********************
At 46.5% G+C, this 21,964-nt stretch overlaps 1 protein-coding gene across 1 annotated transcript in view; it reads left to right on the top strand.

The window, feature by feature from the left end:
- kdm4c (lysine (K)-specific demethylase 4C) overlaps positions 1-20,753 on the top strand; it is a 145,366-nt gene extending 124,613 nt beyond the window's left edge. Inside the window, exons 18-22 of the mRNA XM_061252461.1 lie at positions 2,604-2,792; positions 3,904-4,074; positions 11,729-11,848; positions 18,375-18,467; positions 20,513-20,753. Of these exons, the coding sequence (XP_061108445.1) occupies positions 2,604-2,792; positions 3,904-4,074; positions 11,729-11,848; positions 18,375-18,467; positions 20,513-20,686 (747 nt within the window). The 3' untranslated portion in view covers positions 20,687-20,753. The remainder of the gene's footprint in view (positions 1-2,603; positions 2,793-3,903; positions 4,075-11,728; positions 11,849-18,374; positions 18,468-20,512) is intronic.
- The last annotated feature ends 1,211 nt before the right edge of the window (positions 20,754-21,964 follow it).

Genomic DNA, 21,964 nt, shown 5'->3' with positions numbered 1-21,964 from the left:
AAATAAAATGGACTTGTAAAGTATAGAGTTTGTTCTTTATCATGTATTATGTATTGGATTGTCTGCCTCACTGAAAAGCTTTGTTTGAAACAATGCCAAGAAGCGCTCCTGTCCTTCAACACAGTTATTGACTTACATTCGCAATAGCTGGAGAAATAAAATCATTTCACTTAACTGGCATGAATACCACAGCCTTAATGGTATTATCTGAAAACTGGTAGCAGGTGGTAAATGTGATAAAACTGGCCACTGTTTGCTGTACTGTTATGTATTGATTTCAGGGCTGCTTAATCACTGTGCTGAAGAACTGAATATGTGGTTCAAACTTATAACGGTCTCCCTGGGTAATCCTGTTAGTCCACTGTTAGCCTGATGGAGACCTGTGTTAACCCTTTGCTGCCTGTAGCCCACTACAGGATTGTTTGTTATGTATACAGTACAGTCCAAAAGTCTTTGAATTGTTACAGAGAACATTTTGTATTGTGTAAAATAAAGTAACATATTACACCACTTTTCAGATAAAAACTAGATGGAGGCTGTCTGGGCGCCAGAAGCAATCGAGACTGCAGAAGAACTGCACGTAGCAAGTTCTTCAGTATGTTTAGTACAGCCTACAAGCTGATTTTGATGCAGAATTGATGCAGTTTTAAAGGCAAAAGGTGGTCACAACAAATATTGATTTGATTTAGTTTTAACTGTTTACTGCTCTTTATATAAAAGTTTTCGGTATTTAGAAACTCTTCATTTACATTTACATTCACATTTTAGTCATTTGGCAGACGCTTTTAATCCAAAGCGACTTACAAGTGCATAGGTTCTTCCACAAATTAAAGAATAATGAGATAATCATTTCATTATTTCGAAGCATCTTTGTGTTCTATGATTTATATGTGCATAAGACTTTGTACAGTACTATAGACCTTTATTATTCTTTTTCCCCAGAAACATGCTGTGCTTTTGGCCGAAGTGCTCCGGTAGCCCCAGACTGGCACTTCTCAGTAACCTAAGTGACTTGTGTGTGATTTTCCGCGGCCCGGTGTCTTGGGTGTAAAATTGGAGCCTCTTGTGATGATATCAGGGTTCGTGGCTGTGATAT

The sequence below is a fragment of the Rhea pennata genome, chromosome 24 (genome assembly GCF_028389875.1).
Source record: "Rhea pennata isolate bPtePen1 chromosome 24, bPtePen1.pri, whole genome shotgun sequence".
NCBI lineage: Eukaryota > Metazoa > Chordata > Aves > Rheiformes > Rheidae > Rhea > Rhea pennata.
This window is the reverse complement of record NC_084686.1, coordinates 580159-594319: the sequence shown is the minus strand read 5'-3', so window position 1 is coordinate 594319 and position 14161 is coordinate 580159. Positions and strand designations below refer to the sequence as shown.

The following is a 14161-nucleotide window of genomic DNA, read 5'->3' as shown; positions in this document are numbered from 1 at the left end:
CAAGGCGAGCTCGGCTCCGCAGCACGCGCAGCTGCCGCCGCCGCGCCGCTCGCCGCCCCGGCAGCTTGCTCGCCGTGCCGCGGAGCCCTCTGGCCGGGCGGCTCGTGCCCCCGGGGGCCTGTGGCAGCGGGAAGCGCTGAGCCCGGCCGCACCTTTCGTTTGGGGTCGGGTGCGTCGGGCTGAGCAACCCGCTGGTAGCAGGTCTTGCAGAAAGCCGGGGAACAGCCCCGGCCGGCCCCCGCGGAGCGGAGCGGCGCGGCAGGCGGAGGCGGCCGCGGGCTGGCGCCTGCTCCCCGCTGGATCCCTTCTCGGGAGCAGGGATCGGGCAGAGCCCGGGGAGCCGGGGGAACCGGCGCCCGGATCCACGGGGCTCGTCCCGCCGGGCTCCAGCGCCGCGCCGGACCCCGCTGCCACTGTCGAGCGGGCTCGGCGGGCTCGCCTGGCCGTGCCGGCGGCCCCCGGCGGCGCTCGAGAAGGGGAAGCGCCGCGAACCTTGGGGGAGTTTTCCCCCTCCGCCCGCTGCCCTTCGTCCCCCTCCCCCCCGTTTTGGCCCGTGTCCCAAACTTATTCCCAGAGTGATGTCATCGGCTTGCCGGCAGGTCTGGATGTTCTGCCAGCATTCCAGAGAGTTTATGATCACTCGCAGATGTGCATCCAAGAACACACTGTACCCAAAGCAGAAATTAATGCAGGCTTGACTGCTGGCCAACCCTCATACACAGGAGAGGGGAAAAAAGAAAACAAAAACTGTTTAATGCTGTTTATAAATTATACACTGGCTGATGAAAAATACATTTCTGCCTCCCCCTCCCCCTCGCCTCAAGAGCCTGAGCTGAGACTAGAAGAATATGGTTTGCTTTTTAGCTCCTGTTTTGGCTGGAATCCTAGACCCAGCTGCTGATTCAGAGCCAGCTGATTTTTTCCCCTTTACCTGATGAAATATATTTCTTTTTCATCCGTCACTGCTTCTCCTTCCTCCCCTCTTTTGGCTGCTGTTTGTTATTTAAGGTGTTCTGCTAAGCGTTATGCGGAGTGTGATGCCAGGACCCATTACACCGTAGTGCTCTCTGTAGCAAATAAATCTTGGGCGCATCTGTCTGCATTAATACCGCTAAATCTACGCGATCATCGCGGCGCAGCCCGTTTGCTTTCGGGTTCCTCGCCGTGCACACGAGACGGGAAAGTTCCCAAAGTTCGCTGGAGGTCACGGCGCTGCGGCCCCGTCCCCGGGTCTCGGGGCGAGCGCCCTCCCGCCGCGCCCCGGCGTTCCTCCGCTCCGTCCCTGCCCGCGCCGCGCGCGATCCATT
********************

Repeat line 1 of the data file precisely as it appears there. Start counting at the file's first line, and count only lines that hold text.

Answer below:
At 46.5% G+C, this 21,964-nt stretch overlaps 1 protein-coding gene across 1 annotated transcript in view; it reads left to right on the top strand.